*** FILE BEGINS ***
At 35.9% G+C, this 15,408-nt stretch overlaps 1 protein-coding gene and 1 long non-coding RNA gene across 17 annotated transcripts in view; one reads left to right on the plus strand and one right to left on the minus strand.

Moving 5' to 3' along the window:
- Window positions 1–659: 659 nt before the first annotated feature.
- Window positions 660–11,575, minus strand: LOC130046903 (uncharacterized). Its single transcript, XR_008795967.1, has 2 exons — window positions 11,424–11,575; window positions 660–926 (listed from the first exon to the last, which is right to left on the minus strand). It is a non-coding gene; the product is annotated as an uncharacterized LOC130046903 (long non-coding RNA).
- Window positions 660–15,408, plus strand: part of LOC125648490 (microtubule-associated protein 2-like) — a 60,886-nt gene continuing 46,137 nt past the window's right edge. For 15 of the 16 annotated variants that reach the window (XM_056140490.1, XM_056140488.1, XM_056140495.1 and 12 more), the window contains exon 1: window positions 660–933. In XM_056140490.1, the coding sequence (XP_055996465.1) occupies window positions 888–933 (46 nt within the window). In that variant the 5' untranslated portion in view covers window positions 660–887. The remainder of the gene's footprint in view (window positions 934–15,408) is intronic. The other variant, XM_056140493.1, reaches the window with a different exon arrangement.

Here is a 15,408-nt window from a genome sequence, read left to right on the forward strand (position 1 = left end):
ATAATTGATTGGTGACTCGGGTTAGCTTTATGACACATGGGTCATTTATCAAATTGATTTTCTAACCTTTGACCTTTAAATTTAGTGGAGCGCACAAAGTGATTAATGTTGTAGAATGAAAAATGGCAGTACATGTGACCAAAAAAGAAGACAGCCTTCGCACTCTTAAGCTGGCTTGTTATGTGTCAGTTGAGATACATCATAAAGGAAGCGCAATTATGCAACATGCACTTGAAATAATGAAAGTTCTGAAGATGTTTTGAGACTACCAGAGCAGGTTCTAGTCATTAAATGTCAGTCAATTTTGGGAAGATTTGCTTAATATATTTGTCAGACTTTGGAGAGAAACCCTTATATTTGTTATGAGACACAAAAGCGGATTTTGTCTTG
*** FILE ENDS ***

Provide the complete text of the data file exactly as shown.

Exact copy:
At 35.9% G+C, this 15,408-nt stretch overlaps 1 protein-coding gene and 1 long non-coding RNA gene across 17 annotated transcripts in view; one reads left to right on the plus strand and one right to left on the minus strand.

Moving 5' to 3' along the window:
- Window positions 1–659: 659 nt before the first annotated feature.
- Window positions 660–11,575, minus strand: LOC130046903 (uncharacterized). Its single transcript, XR_008795967.1, has 2 exons — window positions 11,424–11,575; window positions 660–926 (listed from the first exon to the last, which is right to left on the minus strand). It is a non-coding gene; the product is annotated as an uncharacterized LOC130046903 (long non-coding RNA).
- Window positions 660–15,408, plus strand: part of LOC125648490 (microtubule-associated protein 2-like) — a 60,886-nt gene continuing 46,137 nt past the window's right edge. For 15 of the 16 annotated variants that reach the window (XM_056140490.1, XM_056140488.1, XM_056140495.1 and 12 more), the window contains exon 1: window positions 660–933. In XM_056140490.1, the coding sequence (XP_055996465.1) occupies window positions 888–933 (46 nt within the window). In that variant the 5' untranslated portion in view covers window positions 660–887. The remainder of the gene's footprint in view (window positions 934–15,408) is intronic. The other variant, XM_056140493.1, reaches the window with a different exon arrangement.

Here is a 15,408-nt window from a genome sequence, read left to right on the forward strand (position 1 = left end):
ATAATTGATTGGTGACTCGGGTTAGCTTTATGACACATGGGTCATTTATCAAATTGATTTTCTAACCTTTGACCTTTAAATTTAGTGGAGCGCACAAAGTGATTAATGTTGTAGAATGAAAAATGGCAGTACATGTGACCAAAAAAGAAGACAGCCTTCGCACTCTTAAGCTGGCTTGTTATGTGTCAGTTGAGATACATCATAAAGGAAGCGCAATTATGCAACATGCACTTGAAATAATGAAAGTTCTGAAGATGTTTTGAGACTACCAGAGCAGGTTCTAGTCATTAAATGTCAGTCAATTTTGGGAAGATTTGCTTAATATATTTGTCAGACTTTGGAGAGAAACCCTTATATTTGTTATGAGACACAAAAGCGGATTTTGTCTTG